Two days later Nandi leads him through the strange streets to another place where familiar figures in the long habits of religieuse welcome him and lead him to sit with other small figures at wooden desks in a hugely tall room with a now more familiar swooshing fan hanging from the ceiling.

That first day he sits mystified, the words, the sounds pressing on him, bewildering. He sits very still, his eyes drinking in his surroundings, his ears seeking patterns in the cadences of the strange language.

At last she comes for him. A great bubble of relief expands in him at the sight if her. In her starched white dress, her smooth dark face, the folded white cloth covering her head, she seems the very image of an angel. She takes his hand in hers, leads him back, talking always talking in her own language, which he can perceive is different from what the Nuns and his stepfather’s guests speak. It comforts him. She comforts him.

At the house his Mother kisses his cheeks lovingly. She draws him in, she tells him she loves him, she hopes he is happy. She is wearing a long lovely gown he’s never seen before. Her hair is up-swept, her waist a lissom miracle above her curving hips. She sparkles. She is far from the woman who bitterly divested herself of her household, who cast herself and her small son on her mother’s charity. She is a bride, inebriated by the promise of a new life, astounded by the reawakening of her senses.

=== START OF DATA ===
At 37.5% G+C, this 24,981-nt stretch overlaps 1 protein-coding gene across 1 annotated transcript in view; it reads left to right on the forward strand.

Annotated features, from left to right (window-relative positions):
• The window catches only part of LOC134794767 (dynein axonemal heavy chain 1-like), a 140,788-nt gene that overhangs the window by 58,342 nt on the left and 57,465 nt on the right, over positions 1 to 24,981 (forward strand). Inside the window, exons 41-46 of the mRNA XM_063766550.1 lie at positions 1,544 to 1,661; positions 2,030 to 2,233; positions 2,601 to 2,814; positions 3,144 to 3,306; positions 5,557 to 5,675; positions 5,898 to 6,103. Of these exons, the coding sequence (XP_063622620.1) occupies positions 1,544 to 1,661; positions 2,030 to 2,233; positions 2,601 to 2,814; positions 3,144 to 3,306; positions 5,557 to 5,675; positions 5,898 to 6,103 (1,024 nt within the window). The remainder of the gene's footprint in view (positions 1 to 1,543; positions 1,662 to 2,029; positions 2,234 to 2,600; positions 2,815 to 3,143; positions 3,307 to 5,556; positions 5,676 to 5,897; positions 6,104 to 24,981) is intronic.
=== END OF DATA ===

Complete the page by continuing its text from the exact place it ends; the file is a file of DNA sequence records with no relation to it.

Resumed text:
His stepfather steps in, beautifully dressed, carrying a long box. He kisses her respectfully, he smiles and hands her the gift. She gasps with delight at the sumptuous tumble of feathers within. Gently he drapes the ostrich feathers around her shoulders, slyly sliding his fingers along the edge of her bodice. She blushes, lips parted, eyes moist. Goodnight my darling, goodnight Fernando. They leave. Adult business.

Nandi bathes him, she serves him dinner. She tucks him in, carefully arranges the muslin veils over the bed. She hums a strange monotonous song. He is not alone, he fall asleep, listening to her soft voice.

 Chapter 2

Another ship, another port, another homeland left behind. This time the wind is ripe with spice and colour, heat and humility. The gods have ordained, men have obeyed, and humbly bare themselves to the bitter whip of chance as fate.

Another hesitant embryonic creature ventures to a new beginning. Behind him, he leaves his family, his ancestral roots. He is more fully formed, a little more certain; yet just as malleable, as new to life as the child.